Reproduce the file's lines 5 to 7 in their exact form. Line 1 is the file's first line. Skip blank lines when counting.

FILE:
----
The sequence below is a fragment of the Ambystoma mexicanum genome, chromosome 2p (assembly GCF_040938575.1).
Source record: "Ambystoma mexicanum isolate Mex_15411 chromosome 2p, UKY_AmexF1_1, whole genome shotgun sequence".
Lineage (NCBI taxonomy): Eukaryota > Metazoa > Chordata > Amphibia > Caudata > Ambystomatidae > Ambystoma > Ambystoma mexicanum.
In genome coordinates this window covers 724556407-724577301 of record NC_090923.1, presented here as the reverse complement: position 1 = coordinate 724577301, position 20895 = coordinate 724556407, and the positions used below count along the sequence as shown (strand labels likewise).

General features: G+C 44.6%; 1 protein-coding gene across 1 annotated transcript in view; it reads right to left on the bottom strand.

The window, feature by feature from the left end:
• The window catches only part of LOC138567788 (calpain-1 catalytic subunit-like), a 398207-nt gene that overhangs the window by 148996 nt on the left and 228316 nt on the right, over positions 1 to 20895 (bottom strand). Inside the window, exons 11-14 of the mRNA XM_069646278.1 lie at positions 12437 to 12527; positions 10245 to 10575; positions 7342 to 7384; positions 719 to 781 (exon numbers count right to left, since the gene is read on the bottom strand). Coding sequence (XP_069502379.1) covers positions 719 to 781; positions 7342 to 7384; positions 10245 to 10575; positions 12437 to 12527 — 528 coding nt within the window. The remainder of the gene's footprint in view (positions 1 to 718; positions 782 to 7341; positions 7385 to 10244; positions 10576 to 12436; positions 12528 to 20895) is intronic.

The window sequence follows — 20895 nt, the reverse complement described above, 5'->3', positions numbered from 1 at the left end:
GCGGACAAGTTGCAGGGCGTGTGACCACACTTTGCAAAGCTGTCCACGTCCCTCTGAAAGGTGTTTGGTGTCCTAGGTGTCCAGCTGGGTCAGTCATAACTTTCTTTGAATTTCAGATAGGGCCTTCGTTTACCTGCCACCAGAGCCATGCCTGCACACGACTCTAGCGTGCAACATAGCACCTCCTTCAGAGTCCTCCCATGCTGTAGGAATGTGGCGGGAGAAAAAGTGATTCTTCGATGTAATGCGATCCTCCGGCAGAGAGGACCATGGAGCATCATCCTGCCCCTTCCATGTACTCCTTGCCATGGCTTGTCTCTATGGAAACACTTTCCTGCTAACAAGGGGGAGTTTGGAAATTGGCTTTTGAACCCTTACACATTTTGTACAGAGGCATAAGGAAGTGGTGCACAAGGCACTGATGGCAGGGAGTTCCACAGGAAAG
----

General features: G+C 44.6%; 1 protein-coding gene across 1 annotated transcript in view; it reads right to left on the bottom strand.

The window, feature by feature from the left end:
• The window catches only part of LOC138567788 (calpain-1 catalytic subunit-like), a 398207-nt gene that overhangs the window by 148996 nt on the left and 228316 nt on the right, over positions 1 to 20895 (bottom strand). Inside the window, exons 11-14 of the mRNA XM_069646278.1 lie at positions 12437 to 12527; positions 10245 to 10575; positions 7342 to 7384; positions 719 to 781 (exon numbers count right to left, since the gene is read on the bottom strand). Coding sequence (XP_069502379.1) covers positions 719 to 781; positions 7342 to 7384; positions 10245 to 10575; positions 12437 to 12527 — 528 coding nt within the window. The remainder of the gene's footprint in view (positions 1 to 718; positions 782 to 7341; positions 7385 to 10244; positions 10576 to 12436; positions 12528 to 20895) is intronic.